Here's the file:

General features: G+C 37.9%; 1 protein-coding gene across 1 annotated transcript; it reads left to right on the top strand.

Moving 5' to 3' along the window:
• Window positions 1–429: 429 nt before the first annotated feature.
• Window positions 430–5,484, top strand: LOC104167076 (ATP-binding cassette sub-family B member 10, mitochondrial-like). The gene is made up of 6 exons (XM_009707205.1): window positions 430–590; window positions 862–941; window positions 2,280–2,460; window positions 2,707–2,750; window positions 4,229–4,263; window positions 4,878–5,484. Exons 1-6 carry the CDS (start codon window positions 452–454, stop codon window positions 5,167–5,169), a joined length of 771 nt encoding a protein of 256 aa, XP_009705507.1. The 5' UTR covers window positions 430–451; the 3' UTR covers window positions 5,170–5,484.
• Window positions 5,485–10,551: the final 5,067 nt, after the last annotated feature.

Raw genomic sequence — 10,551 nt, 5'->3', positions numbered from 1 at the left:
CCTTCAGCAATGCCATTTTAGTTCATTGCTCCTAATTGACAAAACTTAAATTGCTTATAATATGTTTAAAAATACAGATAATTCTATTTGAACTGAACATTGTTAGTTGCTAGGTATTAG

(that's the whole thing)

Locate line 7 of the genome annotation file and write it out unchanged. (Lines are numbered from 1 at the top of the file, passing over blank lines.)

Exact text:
CCTTCAGCAATGCCATTTTAGTTCATTGCTCCTAATTGACAAAACTTAAATTGCTTATAATATGTTTAAAAATACAGATAATTCTATTTGAACTGAACATTGTTAGTTGCTAGGTATTAG